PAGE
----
Bend It Like Beckham

I have a confession to make. I like many of my film-fan ilk am not a sports jock to any great degree. I’m more the weedy karate wannabe than the ace quarterback. Here in the UK, football (soccer) rules all. Where the US has baseball, football, hockey and such to divide each to their own, for us Brits it’s soccer or nothing. Admitting to not being interested in the great game is akin to daubing your door in goat’s blood in ancient times. So it with a heavy heart that I share with you the fact that I have only a real passing interest in that most international of sports.

Conversely for a sport so ingrained in British culture it is also one of the most institutionally sexist. Women don’t play soccer. End of. It is this clichéd and outdated attitude that Bend It Like Beckham tries to dispel with it’s enjoyable mix of suburban drama and light humour.

Jesminder (Nagra) is a high-school student in a strict Sikh family. Her older sister is on the verge of getting married and her parent’s only wish is for her to go to university to become a solicitor and marry a nice young Indian boy. She however has other ideas. While other girls her age are shopping and chasing guys and doing what 17 year old girls do, Jess is in the park playing soccer with the guys and idolising the England soccer team captain David Beckham.

One day while in the park she catches the eye of Jules Paxton (Knightley), a player for a local girl’s team, who believes Jess good enough to sign up. Knowing that her parents will never allow it, Jess begins to weave more and more lies in an attempt to fulfil her dream of becoming a professional player. She is caught out and caught out again and almost chained to the kitchen to learn how to be a “proper” Sikh woman, but again and again she manages to sneak out in her attempts to impress a US coach scouting in the UK.

What follows is a predictable array of cheeky but affectionate jibes at Sikh culture, romance as Jess falls for her clean-cut nice Irish lad coach (Rhys-Meyers) and angst as Jess and Jules fall out over their feelings for their coach.

All the while, where-as Jess is suffering from her parent’s narrow-minded views based on her religion, Jules is also suffering from her own parent’s narrow-mindedness. Her highly-strung mother has difficulty coming to terms with her daughter’s obsession with soccer leading her to falsely believe that her daughter may be more interested in girls than boys. It is these scenes that provide the few laugh-out-loud moments of the movie.

Most current US teen drama is currently over-wrought with Dawson’s Creek style pretentious vernacular and angsty-teenpop soundtracking. That’s not the British way, so it’s not the way teens are portrayed in BILB. When presented with an unfair situation, rather than launch into a debate on the existential conflict inherent in the nature-nurture axis, Knightley’s character sums things up with the refreshingly natural declaration of “That’s bollocks”. Also, as with all good British movies, it’s soundtrack tears strips off many of it’s contemporaries.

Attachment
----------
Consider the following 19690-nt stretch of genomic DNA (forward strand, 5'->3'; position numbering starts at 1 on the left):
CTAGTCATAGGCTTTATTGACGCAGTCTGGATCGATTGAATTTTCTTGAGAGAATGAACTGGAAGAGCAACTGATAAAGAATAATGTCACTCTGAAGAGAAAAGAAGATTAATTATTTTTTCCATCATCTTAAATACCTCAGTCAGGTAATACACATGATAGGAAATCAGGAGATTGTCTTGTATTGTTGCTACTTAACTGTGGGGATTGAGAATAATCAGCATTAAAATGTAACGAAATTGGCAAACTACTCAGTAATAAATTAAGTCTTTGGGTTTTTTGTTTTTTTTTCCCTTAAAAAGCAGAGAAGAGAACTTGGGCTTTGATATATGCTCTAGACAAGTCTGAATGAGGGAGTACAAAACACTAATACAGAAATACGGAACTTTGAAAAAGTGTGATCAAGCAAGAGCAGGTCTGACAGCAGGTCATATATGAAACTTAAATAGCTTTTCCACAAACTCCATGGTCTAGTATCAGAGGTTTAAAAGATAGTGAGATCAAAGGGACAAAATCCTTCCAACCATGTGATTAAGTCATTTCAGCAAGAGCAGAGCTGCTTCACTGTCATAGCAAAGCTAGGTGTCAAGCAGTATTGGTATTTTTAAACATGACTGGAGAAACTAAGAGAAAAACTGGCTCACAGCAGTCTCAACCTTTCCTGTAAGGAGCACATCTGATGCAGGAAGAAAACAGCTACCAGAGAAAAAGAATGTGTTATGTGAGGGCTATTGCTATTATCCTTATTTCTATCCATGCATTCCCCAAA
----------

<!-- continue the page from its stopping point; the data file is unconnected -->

However, all is not perfect. There are some gaping potholes within the film - things that seem like they should go somewhere or be important but end up coming to nothing. A big deal is made of Jess having a burn scar on her legs but a quick minute long chat with the coach and the issue is never addressed again. The same with race issues, only once is the issue addressed, but a quick hug from our “understanding because he’s Irish” (?) wunder-coach and all is well again. These are things that don’t bother you while watching the movie but after you come away you find yourself thinking “Hang on a minute…

Performances are all good from the leads. Both Nagra and star-in-the-making Knightley are also stunningly beautiful which means your eyes will never leave the screen even in the few duller moments. Chadha’s direction isn’t particularly stylish but she does keep the story moving, leaving few lulls and her knowledge and personal experience of Sikh culture shows, leaving her supporting cast teetering on the line between real eccentricities and caricature to provide humour.

Overall, Bend It Like Beckham is nothing groundbreakingly special, but nor is it your usual yawnsome American teen melodrama. It’s a nice little film that doesn’t try to be more than it is. You know where it’s coming from and you know where it’s going to end up, but it doesn’t feel like it’s short-changed you.

I’m still not interested in soccer though…